Ethical Theory and Moral Practice

, Volume 14, Issue 4, pp 407–417

Who is Authorized to Do Applied Ethics? Inherently Political Dimensions of Applied Ethics

Article

DOI: 10.1007/s10677-011-9294-7

Cite this article as:
Tronto, J.C. Ethic Theory Moral Prac (2011) 14: 407. doi:10.1007/s10677-011-9294-7

Abstract

A standard view in ethics is that ethical issues concern a different range of human concerns than does politics. This essay goes beyond the long-standing dispute about the extent to which applied ethics needs a commitment to ethical theory. It argues that regardless of the outcome of that dispute, applied ethics, because it presumes something about the nature of authority, rests upon and is implicated in political theory. After internalist and externalist accounts of applied ethics are described, “mixed” approaches are considered that contain inevitable political dimensions. A feminist alternative, Walker’s metaethic of responsibility, shows that authority is best understood as relational and that situations of unequal power are therefore often the places where applied ethics arises. Furthermore, in a democratic society, commitments to democracy should shape the account of authority, and, thus, the nature of applied ethics as well.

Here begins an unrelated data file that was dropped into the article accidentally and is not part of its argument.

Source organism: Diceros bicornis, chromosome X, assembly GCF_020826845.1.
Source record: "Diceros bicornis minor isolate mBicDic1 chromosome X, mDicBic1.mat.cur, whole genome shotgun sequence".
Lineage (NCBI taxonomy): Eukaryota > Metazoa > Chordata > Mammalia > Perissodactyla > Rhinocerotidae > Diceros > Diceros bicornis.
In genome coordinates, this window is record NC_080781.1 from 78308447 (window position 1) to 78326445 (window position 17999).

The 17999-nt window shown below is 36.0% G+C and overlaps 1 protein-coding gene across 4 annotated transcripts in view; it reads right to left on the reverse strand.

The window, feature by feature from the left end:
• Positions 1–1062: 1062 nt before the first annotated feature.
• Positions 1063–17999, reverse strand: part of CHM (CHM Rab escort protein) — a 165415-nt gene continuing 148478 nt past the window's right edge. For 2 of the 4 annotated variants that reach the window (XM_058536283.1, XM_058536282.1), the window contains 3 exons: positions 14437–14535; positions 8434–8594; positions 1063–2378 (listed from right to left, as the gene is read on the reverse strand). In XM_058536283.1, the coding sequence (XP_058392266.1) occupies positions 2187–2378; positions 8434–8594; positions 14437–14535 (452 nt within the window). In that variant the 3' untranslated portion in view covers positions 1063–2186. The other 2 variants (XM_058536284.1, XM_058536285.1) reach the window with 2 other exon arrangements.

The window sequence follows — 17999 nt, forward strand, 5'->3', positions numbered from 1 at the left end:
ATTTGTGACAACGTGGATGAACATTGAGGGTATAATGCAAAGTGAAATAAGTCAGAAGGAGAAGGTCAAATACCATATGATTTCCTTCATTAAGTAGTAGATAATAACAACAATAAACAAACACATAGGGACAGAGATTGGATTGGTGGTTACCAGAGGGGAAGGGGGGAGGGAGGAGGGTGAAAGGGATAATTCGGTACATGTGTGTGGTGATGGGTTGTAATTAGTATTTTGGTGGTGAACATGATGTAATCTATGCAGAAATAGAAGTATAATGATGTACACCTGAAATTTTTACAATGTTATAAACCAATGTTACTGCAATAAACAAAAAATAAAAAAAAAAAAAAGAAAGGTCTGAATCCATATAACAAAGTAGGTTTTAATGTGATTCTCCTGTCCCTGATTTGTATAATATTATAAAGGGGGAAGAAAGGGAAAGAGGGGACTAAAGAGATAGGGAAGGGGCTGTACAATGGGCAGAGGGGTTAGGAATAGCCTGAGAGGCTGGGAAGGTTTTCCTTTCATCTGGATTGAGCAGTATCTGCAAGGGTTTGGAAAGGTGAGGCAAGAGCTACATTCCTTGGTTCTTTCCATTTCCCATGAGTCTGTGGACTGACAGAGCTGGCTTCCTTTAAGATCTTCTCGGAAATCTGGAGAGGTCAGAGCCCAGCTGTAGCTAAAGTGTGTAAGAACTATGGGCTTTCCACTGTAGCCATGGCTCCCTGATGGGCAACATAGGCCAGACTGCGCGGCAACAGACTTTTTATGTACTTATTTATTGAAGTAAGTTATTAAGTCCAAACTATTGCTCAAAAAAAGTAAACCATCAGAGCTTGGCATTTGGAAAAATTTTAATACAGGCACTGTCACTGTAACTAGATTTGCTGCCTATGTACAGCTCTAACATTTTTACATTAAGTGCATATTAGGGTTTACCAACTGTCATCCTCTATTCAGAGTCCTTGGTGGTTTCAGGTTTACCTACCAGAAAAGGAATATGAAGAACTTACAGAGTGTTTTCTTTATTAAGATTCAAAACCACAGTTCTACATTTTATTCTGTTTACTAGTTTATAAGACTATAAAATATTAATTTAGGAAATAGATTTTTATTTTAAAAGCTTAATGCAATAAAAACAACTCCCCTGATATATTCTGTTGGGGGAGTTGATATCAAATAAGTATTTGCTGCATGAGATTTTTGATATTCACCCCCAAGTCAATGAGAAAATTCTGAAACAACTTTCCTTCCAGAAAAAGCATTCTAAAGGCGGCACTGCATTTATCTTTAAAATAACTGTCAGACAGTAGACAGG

Keywords

AuthorityApplied ethicsResponsibilityTheory

Copyright information

© Springer Science+Business Media B.V. 2011

Authors and Affiliations

  1. 1.Department of Political ScienceUniversity of MinnesotaMinneapolisUSA